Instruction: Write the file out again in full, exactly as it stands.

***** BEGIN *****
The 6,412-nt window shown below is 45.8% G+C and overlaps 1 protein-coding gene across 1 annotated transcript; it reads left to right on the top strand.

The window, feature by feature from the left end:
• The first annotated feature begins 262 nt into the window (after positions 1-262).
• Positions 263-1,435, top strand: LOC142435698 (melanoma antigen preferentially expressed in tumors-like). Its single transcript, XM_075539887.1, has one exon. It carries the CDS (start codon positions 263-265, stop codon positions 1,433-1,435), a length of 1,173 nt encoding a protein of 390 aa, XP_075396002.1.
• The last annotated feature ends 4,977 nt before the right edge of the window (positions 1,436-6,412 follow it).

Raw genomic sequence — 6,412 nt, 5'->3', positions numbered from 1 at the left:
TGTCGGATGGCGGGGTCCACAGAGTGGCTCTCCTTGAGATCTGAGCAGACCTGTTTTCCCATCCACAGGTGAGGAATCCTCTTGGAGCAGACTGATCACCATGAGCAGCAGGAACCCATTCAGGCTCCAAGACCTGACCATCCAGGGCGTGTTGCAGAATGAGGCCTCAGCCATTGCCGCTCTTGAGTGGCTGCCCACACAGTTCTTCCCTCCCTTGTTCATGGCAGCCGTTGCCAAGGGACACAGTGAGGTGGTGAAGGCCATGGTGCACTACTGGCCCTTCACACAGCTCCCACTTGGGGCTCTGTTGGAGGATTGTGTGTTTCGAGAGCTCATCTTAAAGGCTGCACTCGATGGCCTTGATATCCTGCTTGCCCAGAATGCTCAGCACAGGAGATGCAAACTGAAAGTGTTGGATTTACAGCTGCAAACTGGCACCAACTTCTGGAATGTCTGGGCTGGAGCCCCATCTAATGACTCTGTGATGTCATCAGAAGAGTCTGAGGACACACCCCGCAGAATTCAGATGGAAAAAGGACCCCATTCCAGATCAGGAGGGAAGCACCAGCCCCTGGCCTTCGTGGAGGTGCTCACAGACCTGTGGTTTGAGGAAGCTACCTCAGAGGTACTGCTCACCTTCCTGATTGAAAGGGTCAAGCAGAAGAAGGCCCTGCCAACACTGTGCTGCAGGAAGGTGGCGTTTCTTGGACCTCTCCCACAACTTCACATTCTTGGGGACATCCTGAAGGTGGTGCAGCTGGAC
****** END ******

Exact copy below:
The 6,412-nt window shown below is 45.8% G+C and overlaps 1 protein-coding gene across 1 annotated transcript; it reads left to right on the top strand.

The window, feature by feature from the left end:
• The first annotated feature begins 262 nt into the window (after positions 1-262).
• Positions 263-1,435, top strand: LOC142435698 (melanoma antigen preferentially expressed in tumors-like). Its single transcript, XM_075539887.1, has one exon. It carries the CDS (start codon positions 263-265, stop codon positions 1,433-1,435), a length of 1,173 nt encoding a protein of 390 aa, XP_075396002.1.
• The last annotated feature ends 4,977 nt before the right edge of the window (positions 1,436-6,412 follow it).

Raw genomic sequence — 6,412 nt, 5'->3', positions numbered from 1 at the left:
TGTCGGATGGCGGGGTCCACAGAGTGGCTCTCCTTGAGATCTGAGCAGACCTGTTTTCCCATCCACAGGTGAGGAATCCTCTTGGAGCAGACTGATCACCATGAGCAGCAGGAACCCATTCAGGCTCCAAGACCTGACCATCCAGGGCGTGTTGCAGAATGAGGCCTCAGCCATTGCCGCTCTTGAGTGGCTGCCCACACAGTTCTTCCCTCCCTTGTTCATGGCAGCCGTTGCCAAGGGACACAGTGAGGTGGTGAAGGCCATGGTGCACTACTGGCCCTTCACACAGCTCCCACTTGGGGCTCTGTTGGAGGATTGTGTGTTTCGAGAGCTCATCTTAAAGGCTGCACTCGATGGCCTTGATATCCTGCTTGCCCAGAATGCTCAGCACAGGAGATGCAAACTGAAAGTGTTGGATTTACAGCTGCAAACTGGCACCAACTTCTGGAATGTCTGGGCTGGAGCCCCATCTAATGACTCTGTGATGTCATCAGAAGAGTCTGAGGACACACCCCGCAGAATTCAGATGGAAAAAGGACCCCATTCCAGATCAGGAGGGAAGCACCAGCCCCTGGCCTTCGTGGAGGTGCTCACAGACCTGTGGTTTGAGGAAGCTACCTCAGAGGTACTGCTCACCTTCCTGATTGAAAGGGTCAAGCAGAAGAAGGCCCTGCCAACACTGTGCTGCAGGAAGGTGGCGTTTCTTGGACCTCTCCCACAACTTCACATTCTTGGGGACATCCTGAAGGTGGTGCAGCTGGAC